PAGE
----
• The National Public Health Laboratory has reportedly been seized
  • There are concerns that a confrontation may happen at the lab
  • The conflict has been significantly affecting health services as well

The unrest in Sudan may be forging a new kind of threat. A laboratory containing pathogens has been seized amid the strife, posing the threat of a "germ bomb."

There's a significant biological risk in place, as Sudanese fighters breached the National Public Health Laboratory in the Sudanese capital of Khartoum, the World Health Organization (WHO) warned Tuesday.

The agency did not specify whether the breach was carried out by the Sudanese military or the Rapid Support Forces (RSF), but according to CNN, the RSF forces were behind the takeover.

"There is a huge biological risk associated with the occupation of the central public health lab in Khartoum by one of the fighting parties," WHO representative Nima Saeed Abid said, as per the outlet.

The situation is "extremely dangerous," he noted, as the laboratory contains isolates of various pathogens including measles, polio and cholera.

Measles is considered to be among the most contagious diseases in the world, according to the WHO. A measles outbreak can be "particularly deadly" in places that are experiencing or recovering from events like a disaster or conflict due to disruptions in health infrastructure and services.

Polio is a "disabling and life-threatening" disease that can spread from one person to another and infect the spine, causing paralysis. Cholera, on the other hand, is a diarrheal illness that can affect people if they consume contaminated food or water. In some cases, the infection can be severe or even life-threatening. And in such conflict situations, complications could lead to substantial outbreaks.

Such was the case in Haiti where a cholera outbreak ensued amid civil unrest and violence. As of October 2022, there were 123 confirmed cases, 996 suspected cases and 37 deaths. A previous cholera outbreak in Haiti reportedly claimed more than 9,000 lives.

The threat posed by the laboratory seizure calls to mind the continued concerns regarding the potential laboratory origins of COVID-19 from the Wuhan Institute of Virology. The evidence, some reportedly claim, points to an accidental lab leak as the source of the infections.

In the case of Sudan, the country has already been facing outbreaks of multiple diseases including measles, polio, malaria and dengue, Dr. Ahmed Al-Mandhari, WHO regional director for the Eastern Mediterranean, said at a press briefing. With the added factor of the conflict in the country, the concerns about the isolates of these pathogens in the laboratory are quite understandable.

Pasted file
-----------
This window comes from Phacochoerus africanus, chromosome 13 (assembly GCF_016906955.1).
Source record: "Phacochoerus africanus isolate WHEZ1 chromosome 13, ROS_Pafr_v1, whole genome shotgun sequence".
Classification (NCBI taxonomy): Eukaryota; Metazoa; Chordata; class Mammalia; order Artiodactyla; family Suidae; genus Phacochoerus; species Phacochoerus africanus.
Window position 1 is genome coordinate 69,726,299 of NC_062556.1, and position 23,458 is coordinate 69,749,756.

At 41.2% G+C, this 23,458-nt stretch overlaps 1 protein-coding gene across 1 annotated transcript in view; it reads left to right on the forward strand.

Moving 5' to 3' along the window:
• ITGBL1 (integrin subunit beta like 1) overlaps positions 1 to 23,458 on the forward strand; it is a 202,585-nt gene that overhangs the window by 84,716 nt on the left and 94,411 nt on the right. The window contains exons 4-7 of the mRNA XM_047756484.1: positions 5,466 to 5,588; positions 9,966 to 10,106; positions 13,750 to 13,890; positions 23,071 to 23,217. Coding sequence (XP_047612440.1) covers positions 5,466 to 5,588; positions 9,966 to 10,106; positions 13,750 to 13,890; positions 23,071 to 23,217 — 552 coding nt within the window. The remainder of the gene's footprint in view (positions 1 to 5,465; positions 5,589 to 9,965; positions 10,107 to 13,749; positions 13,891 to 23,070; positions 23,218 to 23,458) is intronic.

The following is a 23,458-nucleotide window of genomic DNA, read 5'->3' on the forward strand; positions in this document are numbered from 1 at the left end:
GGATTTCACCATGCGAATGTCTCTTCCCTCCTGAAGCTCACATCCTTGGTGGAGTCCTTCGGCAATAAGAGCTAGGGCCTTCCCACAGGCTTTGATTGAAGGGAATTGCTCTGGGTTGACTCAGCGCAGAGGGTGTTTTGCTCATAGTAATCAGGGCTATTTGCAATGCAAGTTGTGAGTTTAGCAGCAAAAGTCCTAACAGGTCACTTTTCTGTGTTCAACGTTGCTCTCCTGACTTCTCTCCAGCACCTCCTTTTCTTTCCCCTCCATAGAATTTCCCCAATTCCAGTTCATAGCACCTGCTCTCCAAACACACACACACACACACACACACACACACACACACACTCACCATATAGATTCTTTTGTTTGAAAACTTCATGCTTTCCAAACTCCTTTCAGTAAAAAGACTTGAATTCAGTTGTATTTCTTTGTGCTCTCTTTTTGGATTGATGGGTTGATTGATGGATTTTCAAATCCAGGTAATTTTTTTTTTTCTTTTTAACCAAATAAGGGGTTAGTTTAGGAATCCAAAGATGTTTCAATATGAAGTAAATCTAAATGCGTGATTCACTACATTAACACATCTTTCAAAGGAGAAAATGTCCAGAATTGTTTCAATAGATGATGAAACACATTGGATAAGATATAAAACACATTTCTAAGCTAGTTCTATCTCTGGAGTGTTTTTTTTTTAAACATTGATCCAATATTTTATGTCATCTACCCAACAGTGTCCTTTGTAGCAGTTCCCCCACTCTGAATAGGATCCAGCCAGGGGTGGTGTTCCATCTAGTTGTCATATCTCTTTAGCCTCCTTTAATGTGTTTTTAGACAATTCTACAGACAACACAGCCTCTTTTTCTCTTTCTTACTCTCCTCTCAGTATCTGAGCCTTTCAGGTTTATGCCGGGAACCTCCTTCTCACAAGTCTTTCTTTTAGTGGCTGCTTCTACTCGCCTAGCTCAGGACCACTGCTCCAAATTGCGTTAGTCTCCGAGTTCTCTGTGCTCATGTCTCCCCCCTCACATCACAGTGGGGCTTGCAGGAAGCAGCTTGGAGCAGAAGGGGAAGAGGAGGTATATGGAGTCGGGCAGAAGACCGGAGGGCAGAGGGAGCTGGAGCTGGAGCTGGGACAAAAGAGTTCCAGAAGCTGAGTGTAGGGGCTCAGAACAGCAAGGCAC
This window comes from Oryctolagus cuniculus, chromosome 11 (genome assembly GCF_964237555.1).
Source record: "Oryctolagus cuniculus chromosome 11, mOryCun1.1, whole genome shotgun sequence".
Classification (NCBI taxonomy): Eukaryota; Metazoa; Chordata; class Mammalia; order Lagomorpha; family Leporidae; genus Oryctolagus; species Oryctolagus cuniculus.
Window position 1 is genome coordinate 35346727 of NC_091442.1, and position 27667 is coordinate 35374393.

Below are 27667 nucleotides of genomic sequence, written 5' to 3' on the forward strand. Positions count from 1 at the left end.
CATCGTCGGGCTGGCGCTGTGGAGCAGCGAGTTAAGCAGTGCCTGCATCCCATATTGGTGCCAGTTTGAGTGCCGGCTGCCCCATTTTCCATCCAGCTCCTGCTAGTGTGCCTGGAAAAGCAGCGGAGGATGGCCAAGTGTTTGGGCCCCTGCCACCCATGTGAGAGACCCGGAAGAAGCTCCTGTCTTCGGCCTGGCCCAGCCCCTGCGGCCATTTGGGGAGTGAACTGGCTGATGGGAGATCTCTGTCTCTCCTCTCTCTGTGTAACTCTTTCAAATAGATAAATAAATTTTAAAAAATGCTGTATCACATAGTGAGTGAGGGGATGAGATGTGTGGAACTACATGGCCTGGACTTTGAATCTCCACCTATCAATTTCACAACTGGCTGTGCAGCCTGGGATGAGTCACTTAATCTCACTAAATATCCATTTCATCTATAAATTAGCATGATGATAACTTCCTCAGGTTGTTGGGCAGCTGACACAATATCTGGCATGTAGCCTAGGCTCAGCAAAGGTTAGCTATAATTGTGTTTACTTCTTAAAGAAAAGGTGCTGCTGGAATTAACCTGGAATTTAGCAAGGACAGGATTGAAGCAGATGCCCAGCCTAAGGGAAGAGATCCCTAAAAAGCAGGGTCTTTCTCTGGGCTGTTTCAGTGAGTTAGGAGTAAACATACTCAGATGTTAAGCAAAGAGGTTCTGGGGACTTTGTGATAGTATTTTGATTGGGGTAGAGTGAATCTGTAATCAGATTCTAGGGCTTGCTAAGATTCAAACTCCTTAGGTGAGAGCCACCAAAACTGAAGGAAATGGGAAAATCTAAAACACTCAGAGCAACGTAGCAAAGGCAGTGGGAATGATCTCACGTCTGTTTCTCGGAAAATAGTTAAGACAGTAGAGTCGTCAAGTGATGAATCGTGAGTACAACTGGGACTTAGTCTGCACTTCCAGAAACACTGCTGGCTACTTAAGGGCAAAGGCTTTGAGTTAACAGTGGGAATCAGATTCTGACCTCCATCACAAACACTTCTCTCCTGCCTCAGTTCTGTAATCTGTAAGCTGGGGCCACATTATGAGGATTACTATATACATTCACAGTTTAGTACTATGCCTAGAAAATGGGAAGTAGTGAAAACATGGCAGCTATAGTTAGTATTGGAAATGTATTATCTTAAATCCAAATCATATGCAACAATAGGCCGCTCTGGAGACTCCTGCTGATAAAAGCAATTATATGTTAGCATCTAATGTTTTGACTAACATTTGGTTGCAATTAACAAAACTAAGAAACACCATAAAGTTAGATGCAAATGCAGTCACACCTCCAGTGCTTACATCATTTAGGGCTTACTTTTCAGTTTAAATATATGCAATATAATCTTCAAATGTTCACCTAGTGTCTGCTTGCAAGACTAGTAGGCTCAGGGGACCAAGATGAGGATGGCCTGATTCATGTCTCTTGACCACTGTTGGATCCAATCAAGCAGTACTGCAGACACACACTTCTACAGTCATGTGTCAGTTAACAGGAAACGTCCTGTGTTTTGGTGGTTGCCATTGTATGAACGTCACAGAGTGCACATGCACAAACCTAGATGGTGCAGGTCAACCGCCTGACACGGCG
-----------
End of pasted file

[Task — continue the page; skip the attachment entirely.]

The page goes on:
"(T)he danger lies in the outbreak of any armed confrontation in the laboratory because that will turn the laboratory into a germ bomb," a source told CNN.

So far, the WHO reportedly noted that trained laboratory personnel have not had access to the laboratory, which lists COVID-19, pandemic viruses, epidemic bacteria and tuberculosis as its "important" tests.

In addition, the laboratory has also been experiencing power cuts, which could be problematic for the biological materials contained at the facility as well as the blood bags, which should be stored at specific temperatures.

The hope is to be able to secure the laboratory amid the rising tensions in the country so as to avoid a biological disaster amid the already grueling conditions. There have also been calls for an immediate end to the conflict so as to protect "the country's poorest people."

This is because of of the important things affected by the unrest is the vital humanitarian support being provided to 15.8 million people in Sudan, from water and nutrition to sanitation and health services. Humanitarian organizations have instead had to halt the much-needed operations.

These things together highlight the critical public health impacts that such conflicts pose on millions of people.

"People who require regular care for chronic diseases are unable to access treatment, and mental health and psychosocial needs, especially among children, are increasing," Al-Mandhari explained during the press briefing.

Blackouts and shortages have also affected hospital functions, and there have also been reports of attacks on health care, sexual assaults on humanitarian workers and even looting of ambulances.

"War has an impact on every aspect of life, beyond those directly injured, and the negative consequences on health can be long term," Al-Mandhari added.

"We call safe passage and a humanitarian truce for health workers, patients, and ambulances. And we urge all parties to the violence to put the safety and security of their own people above all else," he said further.

Laboratory, Blood, Tube,